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"I've been told by some that if I vote against this bill, I'll never see this place again," said Gannon, R-Buhl, as he stood outside the Senate chambers. "Sometimes you've got to go with what your constituents are telling you."
Not trying to be a jerk but do you have a source for that?
 

FinnMacCool

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Wow that guy has no balls. I guess its better just to vote to take people's rights aways as opposed to going against the system.
 

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FinnMacCool said:
Not trying to be a jerk but do you have a source for that?
I read the link posted and took it from the printout of the article.
 

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Binary_Digit said:
The states and the Federal government both need to get the hell out of "marriage." Declare them both civil unions with identical legal benefits and let the churches argue over the stupid definition.
If the only way you can protect the sanctity of marriage is with a state constitutional amendment then you have to do it......Most Americans are against gay marriage and they don't want activist judges making laws instead of interpreting them.....
 

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Captain America said:
What a novel idea.:roll:

As the support for marijuana decriminalzation steadily increases by leaps and bounds (though still a minority) I wonder what his position will be when it topples the 50% mark?

As society favors liberty more and more each day, eventually the will of the constiuents will favor the gay. All roads are leading that way. But it will take some time for the old school oppressors die out. Does anyone think politicians will consider the will of the voters when that happens? Probably not, that's why they are pushing so hard now to slam the door shut on that possibility.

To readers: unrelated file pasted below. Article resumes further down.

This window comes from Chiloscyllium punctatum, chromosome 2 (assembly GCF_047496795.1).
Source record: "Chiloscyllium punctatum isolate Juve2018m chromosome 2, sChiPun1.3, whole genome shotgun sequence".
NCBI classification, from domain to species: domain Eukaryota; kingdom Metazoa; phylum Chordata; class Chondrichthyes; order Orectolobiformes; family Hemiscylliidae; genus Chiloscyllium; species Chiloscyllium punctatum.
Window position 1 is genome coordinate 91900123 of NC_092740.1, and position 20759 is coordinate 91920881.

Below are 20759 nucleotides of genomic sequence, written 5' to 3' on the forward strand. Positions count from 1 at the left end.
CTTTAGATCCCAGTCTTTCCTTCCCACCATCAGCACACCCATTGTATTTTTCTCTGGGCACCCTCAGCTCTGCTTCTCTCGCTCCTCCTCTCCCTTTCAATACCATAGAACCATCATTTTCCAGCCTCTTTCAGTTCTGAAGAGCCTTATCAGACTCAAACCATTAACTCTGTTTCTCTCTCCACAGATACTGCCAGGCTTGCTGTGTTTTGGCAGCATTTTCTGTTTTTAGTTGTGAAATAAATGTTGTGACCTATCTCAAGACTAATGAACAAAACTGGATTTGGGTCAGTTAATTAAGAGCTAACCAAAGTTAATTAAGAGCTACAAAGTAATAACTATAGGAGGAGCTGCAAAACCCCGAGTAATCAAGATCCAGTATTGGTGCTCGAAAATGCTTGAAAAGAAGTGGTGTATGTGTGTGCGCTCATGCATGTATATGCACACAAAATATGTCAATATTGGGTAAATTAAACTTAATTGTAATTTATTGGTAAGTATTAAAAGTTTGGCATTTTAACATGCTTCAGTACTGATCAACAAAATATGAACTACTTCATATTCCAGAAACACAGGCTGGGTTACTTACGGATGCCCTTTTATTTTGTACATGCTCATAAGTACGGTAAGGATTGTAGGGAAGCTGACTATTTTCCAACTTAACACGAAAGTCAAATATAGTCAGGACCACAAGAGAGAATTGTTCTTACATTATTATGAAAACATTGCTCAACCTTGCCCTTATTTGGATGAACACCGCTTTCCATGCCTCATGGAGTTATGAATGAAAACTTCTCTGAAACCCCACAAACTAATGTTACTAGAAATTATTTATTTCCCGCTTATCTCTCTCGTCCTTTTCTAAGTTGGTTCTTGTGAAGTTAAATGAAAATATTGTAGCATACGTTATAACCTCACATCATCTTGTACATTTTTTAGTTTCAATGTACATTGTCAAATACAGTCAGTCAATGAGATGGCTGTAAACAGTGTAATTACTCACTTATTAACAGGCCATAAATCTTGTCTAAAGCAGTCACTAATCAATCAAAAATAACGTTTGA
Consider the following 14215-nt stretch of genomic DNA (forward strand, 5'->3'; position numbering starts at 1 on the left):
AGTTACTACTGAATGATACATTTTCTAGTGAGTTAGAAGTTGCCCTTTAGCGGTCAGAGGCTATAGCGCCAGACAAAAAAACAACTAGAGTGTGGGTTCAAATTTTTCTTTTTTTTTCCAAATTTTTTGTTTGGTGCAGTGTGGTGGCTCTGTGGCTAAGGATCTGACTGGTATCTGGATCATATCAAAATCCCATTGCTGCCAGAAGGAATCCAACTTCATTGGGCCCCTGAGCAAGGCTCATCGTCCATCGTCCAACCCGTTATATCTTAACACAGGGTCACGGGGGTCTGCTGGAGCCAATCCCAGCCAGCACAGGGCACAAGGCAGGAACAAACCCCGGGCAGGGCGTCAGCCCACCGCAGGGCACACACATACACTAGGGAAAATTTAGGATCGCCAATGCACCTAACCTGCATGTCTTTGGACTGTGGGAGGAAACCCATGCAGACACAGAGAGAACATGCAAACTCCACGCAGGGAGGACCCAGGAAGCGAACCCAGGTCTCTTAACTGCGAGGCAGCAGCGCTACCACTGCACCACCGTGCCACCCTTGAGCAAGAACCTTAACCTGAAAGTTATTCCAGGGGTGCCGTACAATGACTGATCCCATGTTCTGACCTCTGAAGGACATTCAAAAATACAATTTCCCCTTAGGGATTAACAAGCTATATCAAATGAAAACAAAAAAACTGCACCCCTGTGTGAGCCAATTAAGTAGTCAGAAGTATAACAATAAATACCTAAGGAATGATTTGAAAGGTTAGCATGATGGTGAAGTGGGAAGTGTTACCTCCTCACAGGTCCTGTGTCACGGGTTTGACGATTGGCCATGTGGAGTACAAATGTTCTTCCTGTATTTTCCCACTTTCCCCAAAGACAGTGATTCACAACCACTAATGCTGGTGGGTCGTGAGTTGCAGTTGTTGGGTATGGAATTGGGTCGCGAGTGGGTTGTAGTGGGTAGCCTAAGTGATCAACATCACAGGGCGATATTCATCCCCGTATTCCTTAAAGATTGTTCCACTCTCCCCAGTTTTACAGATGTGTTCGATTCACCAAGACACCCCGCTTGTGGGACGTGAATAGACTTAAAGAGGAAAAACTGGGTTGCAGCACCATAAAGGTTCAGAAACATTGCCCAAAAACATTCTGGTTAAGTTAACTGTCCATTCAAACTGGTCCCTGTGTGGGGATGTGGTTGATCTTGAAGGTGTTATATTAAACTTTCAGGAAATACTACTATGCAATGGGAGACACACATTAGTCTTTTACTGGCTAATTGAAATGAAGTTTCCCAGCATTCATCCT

I also have to wonder how the civil rights act ever got passed considering what the constituants were saying back then.
CA I don't know what world you live in but the states that have passed gay marriage bans have passed them by huge majorities........Americans might accept civil unions but you will never see gay marriage accepted in this country in your lifetime un;ess it is done by activist judges like in Mass........
 

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Navy Pride said:
CA I don't know what world you live in but the states that have passed gay marriage bans have passed them by huge majorities........Americans might accept civil unions but you will never see gay marriage accepted in this country in your lifetime un;ess it is done by activist judges like in Mass........
Oh, I don't doubt that for a second.

But then again, I'd bet a dollar to a donut that my father never dreamed he'd see a black man and a white woman walking down the road holding hands either.

I bet his generation wishes they would have passed a state amandment against that way back when, had they thought about it. Shucks, I'd bet some even tried.